Building a successful college student search program requires the right balance of volume, frequency, channels, and engagement strategies. The following tips are working for our campus partners and helping them engage and enroll the students they want.
In these tips, I will also share results from an anonymous poll of enrollment managers who recently attended a webinar on student search. This is not a scientific poll, but I believe the results are illuminating.
Tip #1: Build an appropriate college student search pool for your goals—volume and quality matter
Here’s what the enrollment managers told us about their search volume, and also how much their search pool factors into their final enrollment:
These two questions are important, because among our campus partners:
- Those whose college student search pools are less than 60,000 students have 17 percent of their class come from search.
- Those whose search pool is 110,000 or more have nearly 50 percent of their enrolled students come from search.
So search volume does matter. The “right” volume will vary depending on the goals of each campus, and volume does not always mean more applicants. The key is to make sure you have a large enough pool of high quality so you attract the volume of right applicants you want.
One other thing to consider: Searched students consistently show higher application completion, admit, and retention rates. Our fall 2015 consolidated conversion analysis shows that search accounts for 33 percent of the enrollment for our campus partners.
Tip #2: Study your first-source apps
When we asked our webinar attendees, What percentage of your first-source apps were searched, we had a surprising result: the top answer was “I don’t know.”
This is something that enrollment managers should track. Our consolidated conversion analysis shows that an average of 21 percent of all first-source apps were searched for our campus partners. And the data show that searched first-source apps have higher application completion and admit rates than true first-source apps (those who were not in your search pool).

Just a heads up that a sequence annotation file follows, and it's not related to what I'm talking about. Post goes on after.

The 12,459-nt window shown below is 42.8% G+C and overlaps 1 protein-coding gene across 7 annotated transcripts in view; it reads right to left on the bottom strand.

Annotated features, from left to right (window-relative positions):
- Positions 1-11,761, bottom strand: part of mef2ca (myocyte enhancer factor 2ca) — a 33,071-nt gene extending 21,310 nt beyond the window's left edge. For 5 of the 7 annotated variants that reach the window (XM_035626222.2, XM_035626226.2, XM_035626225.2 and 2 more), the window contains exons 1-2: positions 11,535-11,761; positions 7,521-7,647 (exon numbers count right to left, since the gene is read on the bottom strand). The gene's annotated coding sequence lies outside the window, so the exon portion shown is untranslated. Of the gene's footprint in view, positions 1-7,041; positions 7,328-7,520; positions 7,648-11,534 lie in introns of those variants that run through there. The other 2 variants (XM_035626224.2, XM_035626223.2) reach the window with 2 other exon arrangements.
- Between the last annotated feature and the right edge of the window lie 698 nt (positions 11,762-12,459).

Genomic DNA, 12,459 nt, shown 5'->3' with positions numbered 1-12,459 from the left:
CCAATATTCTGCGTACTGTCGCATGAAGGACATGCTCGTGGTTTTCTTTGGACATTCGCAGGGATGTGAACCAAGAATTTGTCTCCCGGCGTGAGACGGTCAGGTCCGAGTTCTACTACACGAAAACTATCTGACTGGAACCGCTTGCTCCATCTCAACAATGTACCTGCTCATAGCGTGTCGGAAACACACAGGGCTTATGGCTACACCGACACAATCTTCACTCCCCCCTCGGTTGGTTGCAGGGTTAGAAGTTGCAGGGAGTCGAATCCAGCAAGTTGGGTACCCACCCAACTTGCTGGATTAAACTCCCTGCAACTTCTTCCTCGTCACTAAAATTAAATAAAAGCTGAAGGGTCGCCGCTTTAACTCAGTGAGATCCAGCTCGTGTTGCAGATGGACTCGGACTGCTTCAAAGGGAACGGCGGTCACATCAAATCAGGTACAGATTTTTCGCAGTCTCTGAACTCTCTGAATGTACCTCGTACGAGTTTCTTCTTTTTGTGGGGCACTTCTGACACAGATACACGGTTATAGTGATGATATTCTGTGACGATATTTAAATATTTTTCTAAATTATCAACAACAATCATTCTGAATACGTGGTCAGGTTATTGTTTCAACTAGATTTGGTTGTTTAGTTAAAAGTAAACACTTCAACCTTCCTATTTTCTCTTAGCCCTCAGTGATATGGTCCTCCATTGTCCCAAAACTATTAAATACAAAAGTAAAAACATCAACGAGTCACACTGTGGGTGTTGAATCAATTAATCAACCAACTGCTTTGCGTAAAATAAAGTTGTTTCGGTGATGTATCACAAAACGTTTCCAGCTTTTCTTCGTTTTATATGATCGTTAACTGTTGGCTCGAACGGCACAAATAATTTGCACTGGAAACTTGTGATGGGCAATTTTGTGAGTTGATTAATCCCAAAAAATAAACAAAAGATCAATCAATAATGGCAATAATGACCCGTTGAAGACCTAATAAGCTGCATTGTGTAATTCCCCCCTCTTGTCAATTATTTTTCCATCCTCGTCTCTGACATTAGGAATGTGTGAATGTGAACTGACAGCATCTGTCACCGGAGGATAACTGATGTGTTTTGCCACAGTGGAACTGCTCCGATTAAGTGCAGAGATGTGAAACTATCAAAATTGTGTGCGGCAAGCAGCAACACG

My son Christian is in his sophomore year of high school. This past November, he received his first three search letters from colleges—all on the same day. While the envelopes were different colors, the letters were very similar in content, offer, and approach. He commented that two of the three letters were “exactly the same.”
That’s not what a campus wants to hear when trying to capture the attention of a prospective student in this increasingly competitive higher education environment. In fact, watching Christian’s reactions to these search communications made me think about the kind of pitfalls that campuses can encounter when creating their direct marketing campaigns. I’ve been involved in higher education marketing for nearly 25 years, consulting with campuses of all different sizes, types, and missions. Time and again, I have seen an institution’s hard work undermined by correctable mistakes. Here are seven of the most common ones I have seen, and suggestions on how you can avoid making them.
Mistake 1: Using a list of names purchased more than three months ago
Using old lists—and three months is old in the fast-moving world of college direct marketing—increases your chances of getting student names that have already been pulverized with marketing communications from campuses. Think about the way we get offers for things such as credit cards. With each solicitation you get, you are less likely to respond, especially by the time the ninth or tenth offer hits you. It’s no different for students.
Suggestion: Purchase new names that have been recently cultivated from your list provider, so you get fresh prospects who will be more receptive to your marketing messages.
Mistake 2: Relying on one vendor for your list purchase
Just because everyone takes the ACT or SAT does not mean you should rely only on those names for your list purchase. No single vendor has every name for a given market or territory. Plus different vendors have different data and variables that you can use.
Suggestion: Diversify your list purchases, pulling in names from a variety of vendors that match specific enrollment needs or recruitment criteria. For example, ACT and College Board allow you to purchase by score range and academic information. NRCCUA offers a variety of student specific information that may be important to an institution like extracurricular interests and religious affiliation.